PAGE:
Sunday, September 22, 2013

Who Are the People in Your Neighborhood: Au Verger des Abbesses

It’s no secret that France is all about food.  The producing of it.  The cooking of it.  The eating of it.  Not to mention the talking about it.
     Every neighborhood in Paris has several butchers, several bakers, several wine shops... and several green grocers. When you move into a new neighborhood, it takes a while to compare them and pick your favorite, the one you feel is the best.  It doesn’t hurt if the shopkeepers are friendly.  They might even be cute (and here I’m thinking of a particular local cheese vendor).  But what cuts the mustard is what they sell.  The selection.  The quality.  And of course the price.  People are prepared to pay a bit more - if they can - provided they feel what they’re getting is better quality.
     Only two blocks downhill from my place in Montmartre is the rue des Abbesses, the quintessential shopping street.  Ever since I moved to this neighborhood many decades ago, it’s been a hive of activity.  Lately there’s been a closing of small businesses - food and services mostly - and their takeover by clothes stores and shops selling accessories to the Beautiful People who have gentrified the area:  shoes, bags, jewelry...

   Yet it doesn’t matter how pretty you look if your stomach is growling, and so there's still a choice of food shops. Especially green grocers.  In New York, they tend to be Korean or Latino, depending on the neighborhood.  In Paris, they are most often North Africans... usually Tunisians... and even more specifically Tunisians from the island of Djerba, like the owners of Au Verger des Abbesses.  I asked "why Djerba" and Tafouik replied, without skipping a beat, “Parce que nous sommes des commerçants” (because we’re shop-keepers).  I asked him if there was anybody left in Djerba and he just chuckled.

Before, with Fathi on the left...
Of the three green grocers on these two blocks of the rue des Abbesses, mine is the one closest to my house.  It’s wedged between the deli and the cheese shop (see above), kitty-corner from the wine shop (see People in Your Neighborhood - Caves des Abbesses, Feb 22, 2013) and close to the bakery with the pain aux céréales (fresh multi-grain bread baked right there).  Why did I choose that one?  Just look at their lettuce and their tomatoes, two good Revealers of Freshness (or the lack thereof)... as good a yardstick for quality as I’ve ever found.  Nothing worse than wilty lettuce or tomatoes with soft spots!  And here, the fruit and vegetables are always fresh as can be.  And there's a wide selection.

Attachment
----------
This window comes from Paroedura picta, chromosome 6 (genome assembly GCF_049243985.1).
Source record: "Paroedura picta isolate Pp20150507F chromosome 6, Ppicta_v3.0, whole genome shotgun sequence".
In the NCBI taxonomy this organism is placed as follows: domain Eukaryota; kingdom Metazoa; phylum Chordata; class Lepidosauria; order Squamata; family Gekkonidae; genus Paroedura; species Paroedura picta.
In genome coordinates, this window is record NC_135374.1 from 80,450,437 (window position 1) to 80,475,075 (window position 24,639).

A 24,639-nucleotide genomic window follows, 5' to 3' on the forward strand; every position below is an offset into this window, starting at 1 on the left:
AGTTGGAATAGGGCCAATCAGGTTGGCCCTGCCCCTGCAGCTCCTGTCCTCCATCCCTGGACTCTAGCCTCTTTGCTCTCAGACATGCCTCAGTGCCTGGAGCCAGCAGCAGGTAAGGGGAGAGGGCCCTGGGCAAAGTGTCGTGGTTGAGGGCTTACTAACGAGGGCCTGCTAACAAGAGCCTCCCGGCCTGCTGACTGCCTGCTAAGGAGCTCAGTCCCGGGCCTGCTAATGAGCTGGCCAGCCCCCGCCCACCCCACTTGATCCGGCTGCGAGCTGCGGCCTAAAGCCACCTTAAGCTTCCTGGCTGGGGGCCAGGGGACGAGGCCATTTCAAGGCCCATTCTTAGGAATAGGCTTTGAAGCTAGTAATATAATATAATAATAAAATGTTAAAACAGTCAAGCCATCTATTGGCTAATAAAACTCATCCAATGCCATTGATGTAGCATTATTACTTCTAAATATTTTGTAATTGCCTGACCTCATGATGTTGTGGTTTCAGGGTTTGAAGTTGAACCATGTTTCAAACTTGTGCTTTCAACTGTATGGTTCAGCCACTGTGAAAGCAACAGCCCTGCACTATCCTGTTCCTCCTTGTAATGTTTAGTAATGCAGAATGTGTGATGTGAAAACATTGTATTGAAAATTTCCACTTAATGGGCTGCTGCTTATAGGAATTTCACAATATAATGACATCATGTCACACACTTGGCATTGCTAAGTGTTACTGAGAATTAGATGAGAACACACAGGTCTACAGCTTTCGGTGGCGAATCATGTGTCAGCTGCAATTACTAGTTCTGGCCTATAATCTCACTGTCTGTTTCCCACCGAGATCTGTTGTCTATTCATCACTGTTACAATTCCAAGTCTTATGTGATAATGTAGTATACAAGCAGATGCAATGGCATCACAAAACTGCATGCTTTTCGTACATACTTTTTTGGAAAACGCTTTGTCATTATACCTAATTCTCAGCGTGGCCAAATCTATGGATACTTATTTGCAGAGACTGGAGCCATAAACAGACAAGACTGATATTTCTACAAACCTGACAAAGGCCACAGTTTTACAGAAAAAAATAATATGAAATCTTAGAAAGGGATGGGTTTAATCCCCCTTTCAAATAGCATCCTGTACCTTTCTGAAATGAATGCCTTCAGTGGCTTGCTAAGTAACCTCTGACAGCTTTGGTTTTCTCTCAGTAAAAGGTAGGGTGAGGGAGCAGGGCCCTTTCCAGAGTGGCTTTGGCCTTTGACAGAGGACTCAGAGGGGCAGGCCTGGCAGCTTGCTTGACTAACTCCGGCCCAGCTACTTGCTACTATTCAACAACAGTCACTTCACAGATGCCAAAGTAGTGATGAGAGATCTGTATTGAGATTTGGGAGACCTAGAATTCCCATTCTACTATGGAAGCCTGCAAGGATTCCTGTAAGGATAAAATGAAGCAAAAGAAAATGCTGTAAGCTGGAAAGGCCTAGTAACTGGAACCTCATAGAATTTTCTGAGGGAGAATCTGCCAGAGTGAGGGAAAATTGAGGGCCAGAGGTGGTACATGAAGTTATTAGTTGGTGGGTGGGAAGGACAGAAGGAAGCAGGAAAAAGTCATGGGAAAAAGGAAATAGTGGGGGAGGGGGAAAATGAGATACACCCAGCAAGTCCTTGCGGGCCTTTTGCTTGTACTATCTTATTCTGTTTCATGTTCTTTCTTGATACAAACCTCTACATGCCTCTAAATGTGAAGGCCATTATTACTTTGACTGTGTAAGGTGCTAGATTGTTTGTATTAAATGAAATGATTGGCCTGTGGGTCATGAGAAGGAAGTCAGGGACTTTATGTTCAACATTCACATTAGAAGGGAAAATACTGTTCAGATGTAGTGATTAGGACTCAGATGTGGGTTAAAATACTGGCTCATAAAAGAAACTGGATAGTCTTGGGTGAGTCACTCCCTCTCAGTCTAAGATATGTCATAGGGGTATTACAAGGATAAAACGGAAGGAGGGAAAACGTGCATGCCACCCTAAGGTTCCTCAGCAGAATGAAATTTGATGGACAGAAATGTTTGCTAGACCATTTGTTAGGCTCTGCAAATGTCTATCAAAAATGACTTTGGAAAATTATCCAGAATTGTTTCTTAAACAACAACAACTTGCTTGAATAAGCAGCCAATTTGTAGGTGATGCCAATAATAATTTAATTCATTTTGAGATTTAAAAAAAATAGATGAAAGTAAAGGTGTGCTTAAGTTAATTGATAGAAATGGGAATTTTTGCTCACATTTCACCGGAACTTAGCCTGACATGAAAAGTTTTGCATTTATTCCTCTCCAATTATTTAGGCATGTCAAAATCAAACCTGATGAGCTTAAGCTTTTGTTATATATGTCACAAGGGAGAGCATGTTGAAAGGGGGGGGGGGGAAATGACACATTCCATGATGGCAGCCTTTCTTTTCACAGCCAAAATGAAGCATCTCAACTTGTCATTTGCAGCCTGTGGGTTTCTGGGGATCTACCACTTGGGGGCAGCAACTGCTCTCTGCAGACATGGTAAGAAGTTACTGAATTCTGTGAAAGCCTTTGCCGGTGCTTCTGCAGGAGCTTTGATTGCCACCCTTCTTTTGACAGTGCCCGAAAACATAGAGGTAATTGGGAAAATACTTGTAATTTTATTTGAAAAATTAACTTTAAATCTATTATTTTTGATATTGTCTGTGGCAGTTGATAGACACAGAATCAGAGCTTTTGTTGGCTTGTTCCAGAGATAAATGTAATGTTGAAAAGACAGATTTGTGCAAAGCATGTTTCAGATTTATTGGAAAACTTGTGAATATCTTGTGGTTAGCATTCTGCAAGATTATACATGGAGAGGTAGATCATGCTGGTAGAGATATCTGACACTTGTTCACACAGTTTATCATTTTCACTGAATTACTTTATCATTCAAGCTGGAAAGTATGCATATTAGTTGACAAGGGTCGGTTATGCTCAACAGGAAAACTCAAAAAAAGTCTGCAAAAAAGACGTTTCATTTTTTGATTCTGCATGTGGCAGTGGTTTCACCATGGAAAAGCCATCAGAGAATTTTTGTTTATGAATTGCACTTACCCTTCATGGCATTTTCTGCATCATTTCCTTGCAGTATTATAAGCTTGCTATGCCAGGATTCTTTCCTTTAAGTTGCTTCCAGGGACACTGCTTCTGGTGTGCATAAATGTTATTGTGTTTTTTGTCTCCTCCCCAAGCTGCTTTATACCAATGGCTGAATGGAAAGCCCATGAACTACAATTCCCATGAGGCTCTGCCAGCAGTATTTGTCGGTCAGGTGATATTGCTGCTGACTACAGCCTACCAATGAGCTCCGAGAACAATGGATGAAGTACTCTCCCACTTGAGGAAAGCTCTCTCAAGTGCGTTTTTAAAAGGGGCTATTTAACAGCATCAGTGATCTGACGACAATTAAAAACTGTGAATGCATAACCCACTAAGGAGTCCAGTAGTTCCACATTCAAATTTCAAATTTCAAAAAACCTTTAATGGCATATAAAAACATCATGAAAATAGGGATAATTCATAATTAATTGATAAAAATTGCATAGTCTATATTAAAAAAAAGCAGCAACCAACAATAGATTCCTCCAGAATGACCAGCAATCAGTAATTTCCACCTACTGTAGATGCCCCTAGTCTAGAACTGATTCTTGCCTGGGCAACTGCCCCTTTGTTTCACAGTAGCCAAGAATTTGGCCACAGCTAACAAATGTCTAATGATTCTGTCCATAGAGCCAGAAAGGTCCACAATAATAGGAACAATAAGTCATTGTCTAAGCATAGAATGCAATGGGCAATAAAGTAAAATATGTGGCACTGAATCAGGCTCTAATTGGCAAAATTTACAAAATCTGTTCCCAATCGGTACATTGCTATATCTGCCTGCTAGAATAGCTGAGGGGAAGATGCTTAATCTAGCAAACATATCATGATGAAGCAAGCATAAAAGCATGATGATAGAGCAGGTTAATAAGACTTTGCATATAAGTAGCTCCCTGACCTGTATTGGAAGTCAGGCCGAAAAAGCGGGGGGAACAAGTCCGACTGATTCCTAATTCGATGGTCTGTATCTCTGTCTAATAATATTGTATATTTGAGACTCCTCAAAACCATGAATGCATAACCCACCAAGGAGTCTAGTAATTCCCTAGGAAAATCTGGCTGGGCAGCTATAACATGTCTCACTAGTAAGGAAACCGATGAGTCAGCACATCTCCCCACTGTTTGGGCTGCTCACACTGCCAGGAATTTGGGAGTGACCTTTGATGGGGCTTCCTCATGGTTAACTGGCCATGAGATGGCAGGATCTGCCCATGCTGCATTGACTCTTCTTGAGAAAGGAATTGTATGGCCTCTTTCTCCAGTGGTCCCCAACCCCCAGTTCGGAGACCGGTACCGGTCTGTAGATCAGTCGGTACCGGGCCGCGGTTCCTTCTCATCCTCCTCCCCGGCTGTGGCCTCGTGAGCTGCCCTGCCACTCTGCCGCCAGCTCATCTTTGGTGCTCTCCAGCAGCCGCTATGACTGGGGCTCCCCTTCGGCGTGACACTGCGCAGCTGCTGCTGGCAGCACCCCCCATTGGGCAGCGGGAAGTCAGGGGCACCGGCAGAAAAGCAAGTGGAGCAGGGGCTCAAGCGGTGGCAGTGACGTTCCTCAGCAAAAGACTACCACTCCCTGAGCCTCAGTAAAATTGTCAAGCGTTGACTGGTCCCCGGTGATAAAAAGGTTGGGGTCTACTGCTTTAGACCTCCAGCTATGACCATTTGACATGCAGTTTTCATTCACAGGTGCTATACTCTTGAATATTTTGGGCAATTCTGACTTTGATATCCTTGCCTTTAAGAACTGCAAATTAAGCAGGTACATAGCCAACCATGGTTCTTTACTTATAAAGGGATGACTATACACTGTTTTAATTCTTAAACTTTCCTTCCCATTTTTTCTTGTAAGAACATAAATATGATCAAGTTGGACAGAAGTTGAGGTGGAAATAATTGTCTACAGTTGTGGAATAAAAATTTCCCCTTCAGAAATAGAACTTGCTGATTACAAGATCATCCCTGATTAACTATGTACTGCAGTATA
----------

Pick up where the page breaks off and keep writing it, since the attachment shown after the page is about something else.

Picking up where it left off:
... during ...
     This shop wasn't always a green grocer's though.  Fruit and vegetables moved in only 13 years ago, at the turn of the century - Y2K.  Before that it was a butcher shop. The new owners transformed it on a budget, with as little work as they could manage.
... and after the transformation
     Business has been good for quite a while now so they redid the entire store this past summer, taking it down to bare bones.  They made it bigger by minimizing the storage area in the back, even installing a sliding door to cut down on wasted space.  They traded in the tired old mustard wall tiling and grey mosaic floor left over from the butcher’s time and installed warm brown tiles on both walls and floors.  The harsh old neon tubes have been replaced by trendy recessed lighting.  There’s new wooden shelving instead of the old DIY shelves, and beneath it the storage space once hidden by green curtains now boasts handsome wooden doors with molding.   The front of the shop is equally handsome, with the same cabinetry as inside instead of the old plasticized plywood look, and there’s a brand-new fire-engine red awning to replace the tired, drab old green one.  Not to mention elegant lettering on both awning and storefront.